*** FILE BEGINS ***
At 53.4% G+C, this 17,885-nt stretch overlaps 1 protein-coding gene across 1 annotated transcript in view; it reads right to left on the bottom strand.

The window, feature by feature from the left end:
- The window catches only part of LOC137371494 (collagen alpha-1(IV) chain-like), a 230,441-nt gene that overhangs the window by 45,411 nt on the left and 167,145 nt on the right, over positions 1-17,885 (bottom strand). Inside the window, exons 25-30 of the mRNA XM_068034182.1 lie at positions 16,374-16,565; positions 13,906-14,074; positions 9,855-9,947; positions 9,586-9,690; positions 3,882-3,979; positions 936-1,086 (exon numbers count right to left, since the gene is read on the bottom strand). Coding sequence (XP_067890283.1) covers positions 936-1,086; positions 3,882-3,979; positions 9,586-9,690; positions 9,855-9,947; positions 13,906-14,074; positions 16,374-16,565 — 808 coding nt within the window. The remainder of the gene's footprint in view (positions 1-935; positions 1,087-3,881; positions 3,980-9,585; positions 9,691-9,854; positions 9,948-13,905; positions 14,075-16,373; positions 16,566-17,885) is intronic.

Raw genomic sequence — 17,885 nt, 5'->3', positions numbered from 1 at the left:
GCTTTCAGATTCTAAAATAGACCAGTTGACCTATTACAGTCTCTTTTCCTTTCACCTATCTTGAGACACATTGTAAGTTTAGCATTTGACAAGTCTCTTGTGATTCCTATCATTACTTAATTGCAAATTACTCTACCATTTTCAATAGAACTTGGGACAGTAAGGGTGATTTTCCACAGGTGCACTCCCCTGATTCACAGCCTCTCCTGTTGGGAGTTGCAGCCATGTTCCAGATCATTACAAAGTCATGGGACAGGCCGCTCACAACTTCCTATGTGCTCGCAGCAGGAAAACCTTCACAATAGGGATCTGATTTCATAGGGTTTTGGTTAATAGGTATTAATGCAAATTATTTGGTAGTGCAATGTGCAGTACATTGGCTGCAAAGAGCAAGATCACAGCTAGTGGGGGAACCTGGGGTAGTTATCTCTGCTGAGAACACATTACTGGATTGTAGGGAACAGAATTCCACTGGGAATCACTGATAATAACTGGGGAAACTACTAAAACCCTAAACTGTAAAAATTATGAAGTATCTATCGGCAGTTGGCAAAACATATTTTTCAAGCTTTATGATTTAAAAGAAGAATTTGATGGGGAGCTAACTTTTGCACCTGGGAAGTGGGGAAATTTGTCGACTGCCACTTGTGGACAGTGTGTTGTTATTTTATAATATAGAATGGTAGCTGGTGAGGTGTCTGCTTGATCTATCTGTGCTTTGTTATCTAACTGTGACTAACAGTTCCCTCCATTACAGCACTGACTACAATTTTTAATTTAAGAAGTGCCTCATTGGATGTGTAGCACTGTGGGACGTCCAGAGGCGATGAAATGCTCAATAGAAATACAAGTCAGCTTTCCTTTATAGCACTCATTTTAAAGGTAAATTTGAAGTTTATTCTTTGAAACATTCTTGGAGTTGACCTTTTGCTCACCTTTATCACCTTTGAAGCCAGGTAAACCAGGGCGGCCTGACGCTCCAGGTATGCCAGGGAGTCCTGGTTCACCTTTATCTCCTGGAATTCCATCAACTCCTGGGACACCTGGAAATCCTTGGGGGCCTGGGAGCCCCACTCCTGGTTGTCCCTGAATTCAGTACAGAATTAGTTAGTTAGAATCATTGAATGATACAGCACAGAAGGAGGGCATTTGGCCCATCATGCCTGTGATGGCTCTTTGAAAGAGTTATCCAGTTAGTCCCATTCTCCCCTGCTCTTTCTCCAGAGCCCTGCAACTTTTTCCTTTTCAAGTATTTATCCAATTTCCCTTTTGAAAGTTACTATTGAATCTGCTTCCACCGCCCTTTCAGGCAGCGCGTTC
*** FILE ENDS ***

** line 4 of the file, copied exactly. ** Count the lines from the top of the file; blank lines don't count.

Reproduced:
Raw genomic sequence — 17,885 nt, 5'->3', positions numbered from 1 at the left: